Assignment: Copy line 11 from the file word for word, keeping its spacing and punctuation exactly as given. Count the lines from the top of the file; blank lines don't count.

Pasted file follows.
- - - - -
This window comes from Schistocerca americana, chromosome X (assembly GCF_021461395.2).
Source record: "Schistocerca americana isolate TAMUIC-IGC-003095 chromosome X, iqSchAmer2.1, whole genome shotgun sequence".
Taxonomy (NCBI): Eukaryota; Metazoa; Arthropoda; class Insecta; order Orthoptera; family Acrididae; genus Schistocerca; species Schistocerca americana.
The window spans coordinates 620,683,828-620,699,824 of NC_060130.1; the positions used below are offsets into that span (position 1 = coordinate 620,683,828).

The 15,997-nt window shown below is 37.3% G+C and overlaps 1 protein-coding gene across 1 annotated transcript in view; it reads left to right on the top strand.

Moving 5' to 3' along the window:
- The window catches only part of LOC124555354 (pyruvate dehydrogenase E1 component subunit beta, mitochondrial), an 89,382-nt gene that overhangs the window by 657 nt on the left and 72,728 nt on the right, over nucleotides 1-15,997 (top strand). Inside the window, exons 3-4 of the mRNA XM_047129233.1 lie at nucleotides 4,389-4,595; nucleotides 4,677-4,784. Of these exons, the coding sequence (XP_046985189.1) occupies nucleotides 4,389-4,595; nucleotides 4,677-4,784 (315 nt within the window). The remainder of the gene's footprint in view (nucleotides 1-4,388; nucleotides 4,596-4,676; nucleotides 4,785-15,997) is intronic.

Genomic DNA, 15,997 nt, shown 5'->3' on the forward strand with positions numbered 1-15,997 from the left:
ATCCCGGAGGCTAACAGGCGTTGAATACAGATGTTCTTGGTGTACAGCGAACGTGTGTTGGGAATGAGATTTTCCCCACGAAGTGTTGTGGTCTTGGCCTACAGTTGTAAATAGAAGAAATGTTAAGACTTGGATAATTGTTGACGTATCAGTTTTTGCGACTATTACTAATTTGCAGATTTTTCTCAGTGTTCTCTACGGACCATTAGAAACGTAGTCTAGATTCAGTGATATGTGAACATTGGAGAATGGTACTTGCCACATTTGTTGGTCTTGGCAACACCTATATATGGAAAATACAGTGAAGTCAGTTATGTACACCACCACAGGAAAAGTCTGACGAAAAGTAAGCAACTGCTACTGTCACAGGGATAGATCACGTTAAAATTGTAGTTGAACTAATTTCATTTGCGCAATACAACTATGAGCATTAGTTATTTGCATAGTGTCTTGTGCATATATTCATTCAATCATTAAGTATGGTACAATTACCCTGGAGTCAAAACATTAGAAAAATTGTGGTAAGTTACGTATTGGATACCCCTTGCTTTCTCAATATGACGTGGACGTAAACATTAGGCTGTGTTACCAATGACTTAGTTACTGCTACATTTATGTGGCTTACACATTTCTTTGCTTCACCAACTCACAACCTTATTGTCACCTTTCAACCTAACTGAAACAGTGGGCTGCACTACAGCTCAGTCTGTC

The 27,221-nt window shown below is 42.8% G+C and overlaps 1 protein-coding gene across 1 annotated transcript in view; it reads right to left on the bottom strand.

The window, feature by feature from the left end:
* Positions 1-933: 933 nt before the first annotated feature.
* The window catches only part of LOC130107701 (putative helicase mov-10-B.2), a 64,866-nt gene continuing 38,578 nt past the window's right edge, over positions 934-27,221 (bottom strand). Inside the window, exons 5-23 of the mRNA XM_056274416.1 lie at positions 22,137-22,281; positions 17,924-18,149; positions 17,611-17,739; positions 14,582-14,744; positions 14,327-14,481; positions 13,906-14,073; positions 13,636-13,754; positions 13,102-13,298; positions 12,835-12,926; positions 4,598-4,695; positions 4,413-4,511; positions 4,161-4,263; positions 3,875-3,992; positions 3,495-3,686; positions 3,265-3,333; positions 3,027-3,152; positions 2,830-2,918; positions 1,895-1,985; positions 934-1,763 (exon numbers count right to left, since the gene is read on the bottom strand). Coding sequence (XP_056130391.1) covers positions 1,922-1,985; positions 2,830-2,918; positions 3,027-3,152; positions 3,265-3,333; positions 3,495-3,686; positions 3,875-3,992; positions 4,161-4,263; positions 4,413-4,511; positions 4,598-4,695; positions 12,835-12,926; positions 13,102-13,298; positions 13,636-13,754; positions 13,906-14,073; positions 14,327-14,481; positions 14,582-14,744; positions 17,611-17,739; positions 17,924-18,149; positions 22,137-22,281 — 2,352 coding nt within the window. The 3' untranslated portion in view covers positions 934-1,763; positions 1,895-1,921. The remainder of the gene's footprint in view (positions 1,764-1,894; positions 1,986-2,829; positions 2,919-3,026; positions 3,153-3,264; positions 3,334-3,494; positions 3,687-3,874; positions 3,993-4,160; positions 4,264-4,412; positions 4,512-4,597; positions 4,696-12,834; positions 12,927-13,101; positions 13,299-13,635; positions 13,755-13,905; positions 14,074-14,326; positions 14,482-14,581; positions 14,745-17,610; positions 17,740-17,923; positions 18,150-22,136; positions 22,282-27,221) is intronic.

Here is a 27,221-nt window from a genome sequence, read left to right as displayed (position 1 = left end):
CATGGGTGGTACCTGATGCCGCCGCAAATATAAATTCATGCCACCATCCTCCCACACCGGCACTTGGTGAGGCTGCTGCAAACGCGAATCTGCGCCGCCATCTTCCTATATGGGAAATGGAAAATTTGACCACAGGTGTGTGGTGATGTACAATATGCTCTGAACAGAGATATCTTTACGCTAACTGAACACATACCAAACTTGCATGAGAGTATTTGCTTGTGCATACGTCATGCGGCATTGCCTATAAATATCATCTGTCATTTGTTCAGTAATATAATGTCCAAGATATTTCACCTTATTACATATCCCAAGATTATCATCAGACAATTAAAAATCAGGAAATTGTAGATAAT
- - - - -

The window, feature by feature from the left end: